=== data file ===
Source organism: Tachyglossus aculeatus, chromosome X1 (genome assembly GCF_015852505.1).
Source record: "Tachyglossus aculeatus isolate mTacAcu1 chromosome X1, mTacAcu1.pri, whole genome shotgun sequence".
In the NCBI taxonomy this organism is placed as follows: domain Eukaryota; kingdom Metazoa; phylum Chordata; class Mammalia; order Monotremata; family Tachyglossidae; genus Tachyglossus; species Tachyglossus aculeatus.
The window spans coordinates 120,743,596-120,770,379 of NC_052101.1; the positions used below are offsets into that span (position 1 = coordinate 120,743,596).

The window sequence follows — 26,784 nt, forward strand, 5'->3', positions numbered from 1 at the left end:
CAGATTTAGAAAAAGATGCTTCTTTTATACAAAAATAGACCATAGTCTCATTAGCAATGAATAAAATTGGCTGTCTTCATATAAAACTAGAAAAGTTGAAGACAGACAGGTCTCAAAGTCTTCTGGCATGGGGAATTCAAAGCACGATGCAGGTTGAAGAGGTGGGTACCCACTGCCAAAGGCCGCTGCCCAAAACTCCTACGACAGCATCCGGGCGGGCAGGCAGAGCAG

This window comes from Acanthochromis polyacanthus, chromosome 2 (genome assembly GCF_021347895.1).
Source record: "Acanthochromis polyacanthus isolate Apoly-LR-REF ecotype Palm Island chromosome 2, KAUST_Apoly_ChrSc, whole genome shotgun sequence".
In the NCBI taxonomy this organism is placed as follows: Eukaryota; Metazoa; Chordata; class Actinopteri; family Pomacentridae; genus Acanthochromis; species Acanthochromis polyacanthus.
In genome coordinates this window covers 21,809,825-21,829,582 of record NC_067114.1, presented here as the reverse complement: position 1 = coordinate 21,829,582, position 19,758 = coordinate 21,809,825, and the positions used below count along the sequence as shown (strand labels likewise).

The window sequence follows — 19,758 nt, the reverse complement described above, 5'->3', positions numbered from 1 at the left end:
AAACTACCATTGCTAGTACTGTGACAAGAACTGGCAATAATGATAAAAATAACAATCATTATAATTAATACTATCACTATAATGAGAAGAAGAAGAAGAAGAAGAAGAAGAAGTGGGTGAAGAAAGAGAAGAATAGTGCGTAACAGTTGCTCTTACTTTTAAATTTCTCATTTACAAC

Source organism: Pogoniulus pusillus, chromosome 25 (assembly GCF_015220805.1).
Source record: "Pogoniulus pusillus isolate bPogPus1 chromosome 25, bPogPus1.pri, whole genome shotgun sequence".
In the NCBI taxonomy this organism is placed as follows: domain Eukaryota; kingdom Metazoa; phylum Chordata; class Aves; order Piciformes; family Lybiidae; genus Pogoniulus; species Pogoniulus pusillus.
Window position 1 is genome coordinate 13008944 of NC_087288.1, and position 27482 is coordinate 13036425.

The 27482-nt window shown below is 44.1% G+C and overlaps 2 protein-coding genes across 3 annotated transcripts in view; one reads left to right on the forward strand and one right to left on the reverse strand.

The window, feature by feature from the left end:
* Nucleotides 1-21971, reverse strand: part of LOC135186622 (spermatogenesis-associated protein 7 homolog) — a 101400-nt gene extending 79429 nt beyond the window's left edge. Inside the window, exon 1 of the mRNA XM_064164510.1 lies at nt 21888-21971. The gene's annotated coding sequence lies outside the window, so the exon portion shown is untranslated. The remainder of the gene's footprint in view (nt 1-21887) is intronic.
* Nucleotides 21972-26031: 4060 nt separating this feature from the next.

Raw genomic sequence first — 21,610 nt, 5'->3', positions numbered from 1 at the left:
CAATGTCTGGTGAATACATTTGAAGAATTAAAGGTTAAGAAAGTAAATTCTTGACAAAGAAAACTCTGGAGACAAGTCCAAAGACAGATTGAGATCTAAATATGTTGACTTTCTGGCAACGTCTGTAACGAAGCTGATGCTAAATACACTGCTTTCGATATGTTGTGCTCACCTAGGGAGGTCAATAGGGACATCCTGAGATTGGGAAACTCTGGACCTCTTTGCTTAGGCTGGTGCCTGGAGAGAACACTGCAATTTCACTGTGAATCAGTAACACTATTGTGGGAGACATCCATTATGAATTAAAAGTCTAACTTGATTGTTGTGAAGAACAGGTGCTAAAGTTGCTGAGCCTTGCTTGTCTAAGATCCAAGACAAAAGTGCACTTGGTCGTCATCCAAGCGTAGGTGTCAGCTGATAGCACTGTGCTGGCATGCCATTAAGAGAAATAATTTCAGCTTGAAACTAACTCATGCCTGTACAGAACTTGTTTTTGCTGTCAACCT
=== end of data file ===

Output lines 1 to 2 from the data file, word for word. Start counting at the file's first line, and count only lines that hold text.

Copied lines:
Source organism: Tachyglossus aculeatus, chromosome X1 (genome assembly GCF_015852505.1).
Source record: "Tachyglossus aculeatus isolate mTacAcu1 chromosome X1, mTacAcu1.pri, whole genome shotgun sequence".